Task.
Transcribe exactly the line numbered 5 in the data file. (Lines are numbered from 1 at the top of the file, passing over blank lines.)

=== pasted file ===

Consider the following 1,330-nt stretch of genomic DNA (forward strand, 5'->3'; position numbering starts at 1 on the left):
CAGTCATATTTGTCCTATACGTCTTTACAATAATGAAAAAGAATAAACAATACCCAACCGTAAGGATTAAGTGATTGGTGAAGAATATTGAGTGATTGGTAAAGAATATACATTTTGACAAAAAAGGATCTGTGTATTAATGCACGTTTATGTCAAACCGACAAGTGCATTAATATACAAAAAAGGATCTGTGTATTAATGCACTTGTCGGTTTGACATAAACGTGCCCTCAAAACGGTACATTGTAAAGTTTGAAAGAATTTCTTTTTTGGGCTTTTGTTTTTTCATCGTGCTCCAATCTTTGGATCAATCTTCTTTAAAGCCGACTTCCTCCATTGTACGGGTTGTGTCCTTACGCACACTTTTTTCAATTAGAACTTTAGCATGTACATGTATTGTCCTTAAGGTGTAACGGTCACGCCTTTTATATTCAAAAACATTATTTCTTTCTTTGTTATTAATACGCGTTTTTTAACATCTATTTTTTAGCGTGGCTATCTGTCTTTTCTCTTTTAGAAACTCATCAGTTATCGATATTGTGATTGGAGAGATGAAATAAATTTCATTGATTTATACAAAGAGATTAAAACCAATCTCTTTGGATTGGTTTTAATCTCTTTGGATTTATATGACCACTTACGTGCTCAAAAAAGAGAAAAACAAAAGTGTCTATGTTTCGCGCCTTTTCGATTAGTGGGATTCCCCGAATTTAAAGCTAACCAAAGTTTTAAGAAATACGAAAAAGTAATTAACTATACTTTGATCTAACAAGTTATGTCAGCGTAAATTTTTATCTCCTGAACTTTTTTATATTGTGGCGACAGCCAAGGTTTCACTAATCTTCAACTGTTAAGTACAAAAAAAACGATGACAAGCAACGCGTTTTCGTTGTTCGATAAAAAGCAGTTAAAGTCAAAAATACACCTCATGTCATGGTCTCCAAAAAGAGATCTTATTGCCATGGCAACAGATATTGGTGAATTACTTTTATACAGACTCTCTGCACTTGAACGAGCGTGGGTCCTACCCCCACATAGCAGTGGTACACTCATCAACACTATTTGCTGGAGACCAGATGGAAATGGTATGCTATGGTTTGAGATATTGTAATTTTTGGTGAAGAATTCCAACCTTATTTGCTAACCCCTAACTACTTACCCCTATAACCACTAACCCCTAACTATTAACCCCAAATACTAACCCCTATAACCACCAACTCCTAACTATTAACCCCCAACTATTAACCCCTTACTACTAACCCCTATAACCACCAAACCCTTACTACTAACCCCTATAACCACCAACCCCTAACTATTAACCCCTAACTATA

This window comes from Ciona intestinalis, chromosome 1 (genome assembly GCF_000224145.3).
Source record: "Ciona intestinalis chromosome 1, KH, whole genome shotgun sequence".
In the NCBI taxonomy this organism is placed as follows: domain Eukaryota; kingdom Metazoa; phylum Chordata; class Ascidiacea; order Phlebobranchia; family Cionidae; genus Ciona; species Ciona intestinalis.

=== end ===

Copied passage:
In the NCBI taxonomy this organism is placed as follows: domain Eukaryota; kingdom Metazoa; phylum Chordata; class Ascidiacea; order Phlebobranchia; family Cionidae; genus Ciona; species Ciona intestinalis.